Kids just wanna rock . . what­ever their age

The Chronicle - - What’s On -

YOU know you’ve reached a cer­tain age when you go down­stairs ready for a con­cert and ask: “Do I look ridicu­lous in these?” of your hus­band and father.

The out­fit is a silk blouse over leather jeans and an­kle boots, with a long cardi to make it less bad from be­hind. The vibe is “Stella Gib­son goes to a gig”. The hus­band knows bet­ter than to com­ment; the dad screws up his face only for a sec­ond be­fore con­firm­ing it’s “fine, es­pe­cially as you’re go­ing to a con­cert”.

I needn’t have wor­ried. The arena was set out the­atre-style, with rows of seats, al­though we didn’t spend much time in them. My leather trews were not an is­sue in an au­di­ence in which I was com­fort­ably in the youngest 10%. But read­ers, make no mis­take: we rocked it.

I grew up with Reck­less, which was re­leased in 1984, when I was (gulp) five. My dad had a band and they played some of Bryan Adams’ best-known songs, so I fell in love with the likes of Sum­mer of ‘69 and Kids Wanna Rock from that place be­tween sleep and wak­ing where, as a child, mu­sic seems mag­i­cal.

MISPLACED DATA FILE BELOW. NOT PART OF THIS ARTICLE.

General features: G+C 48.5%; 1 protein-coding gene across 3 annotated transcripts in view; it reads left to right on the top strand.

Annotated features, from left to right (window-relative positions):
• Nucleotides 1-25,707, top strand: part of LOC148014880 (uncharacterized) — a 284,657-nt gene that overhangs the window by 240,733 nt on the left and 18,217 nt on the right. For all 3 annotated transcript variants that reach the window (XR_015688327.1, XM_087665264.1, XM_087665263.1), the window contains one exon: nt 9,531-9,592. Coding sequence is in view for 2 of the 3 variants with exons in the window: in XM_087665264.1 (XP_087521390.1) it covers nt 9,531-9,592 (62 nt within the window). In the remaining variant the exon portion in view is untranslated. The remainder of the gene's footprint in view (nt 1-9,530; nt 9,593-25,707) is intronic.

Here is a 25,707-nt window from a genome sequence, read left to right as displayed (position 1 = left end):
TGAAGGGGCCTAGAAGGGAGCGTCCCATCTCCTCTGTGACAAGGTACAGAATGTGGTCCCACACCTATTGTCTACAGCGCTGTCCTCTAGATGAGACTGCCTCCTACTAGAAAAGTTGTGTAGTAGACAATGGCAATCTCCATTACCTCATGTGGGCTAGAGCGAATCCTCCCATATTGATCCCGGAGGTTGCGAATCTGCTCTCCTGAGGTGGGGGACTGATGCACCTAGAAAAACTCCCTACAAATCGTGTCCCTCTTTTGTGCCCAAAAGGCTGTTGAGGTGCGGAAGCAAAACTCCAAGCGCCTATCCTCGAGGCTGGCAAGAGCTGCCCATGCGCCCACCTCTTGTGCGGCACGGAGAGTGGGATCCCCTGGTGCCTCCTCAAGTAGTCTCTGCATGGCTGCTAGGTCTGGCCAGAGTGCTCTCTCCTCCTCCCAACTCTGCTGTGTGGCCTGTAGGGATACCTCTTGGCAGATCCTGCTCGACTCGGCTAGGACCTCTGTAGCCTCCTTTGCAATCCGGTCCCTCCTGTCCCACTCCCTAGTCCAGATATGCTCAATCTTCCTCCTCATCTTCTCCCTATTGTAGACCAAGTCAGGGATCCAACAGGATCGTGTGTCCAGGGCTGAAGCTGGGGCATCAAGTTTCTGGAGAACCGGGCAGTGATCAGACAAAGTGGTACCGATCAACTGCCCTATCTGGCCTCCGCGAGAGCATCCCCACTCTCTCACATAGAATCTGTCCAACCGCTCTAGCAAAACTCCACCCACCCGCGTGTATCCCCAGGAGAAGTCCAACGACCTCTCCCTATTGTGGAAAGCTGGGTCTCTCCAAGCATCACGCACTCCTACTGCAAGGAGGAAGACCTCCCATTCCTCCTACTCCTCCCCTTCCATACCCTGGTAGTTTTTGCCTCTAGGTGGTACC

Tonight that al­bum was given a su­perb air­ing – not Kids Wanna Rock, sadly, but won­der­ful out­ings for This Time and Some­body.

Run to You – harsh, ro­man­tic, painful – was played early on, and got ev­ery­one on their feet. Sum­mer of ‘69 tore the roof off, the lovely video­tape of those com­ing-of-age lyrics tat­tooed on skin mak­ing it all the more poignant.

A spe­cial men­tion for Heaven. I fell in love with this song as a teenager (who had her first kiss to it at a Bryan Adams con­cert in 1994) and, while I feel dif­fer­ently about its lyrics to­day, it’s a pow­er­ful love song ca­pa­ble of si­lenc­ing a thou­sands-strong crowd. There was plenty of rock too – from Keith Scott’s awe­some gui­tar solo on It’s Only Love, to a belt­ing 18 Till I Die, through to The Only Thing That Looks Good On Me Is You, but a sat­is­fy­ing mix of acous­tic num­bers too. When You’re Gone was per­formed like that, and Ev­ery­thing I Do (I Do It For You) was won­der­ful.

The encore treated us to an acous­tic Straight From The Heart, which Bryan in­tro­duced with a mov­ing ref­er­ence to his mum. And then the Arena lit up for a gor­geous ren­di­tion of All For Love.

Bryan Adams is one of the finest show­men I’ve had the plea­sure of watch­ing dur­ing these (al­most) 40 years. Tonight’s tour was called the Ul­ti­mate, but don’t stop gig­ging any time soon, Bryan: surely the best is yet to come. HE­LEN DALBY

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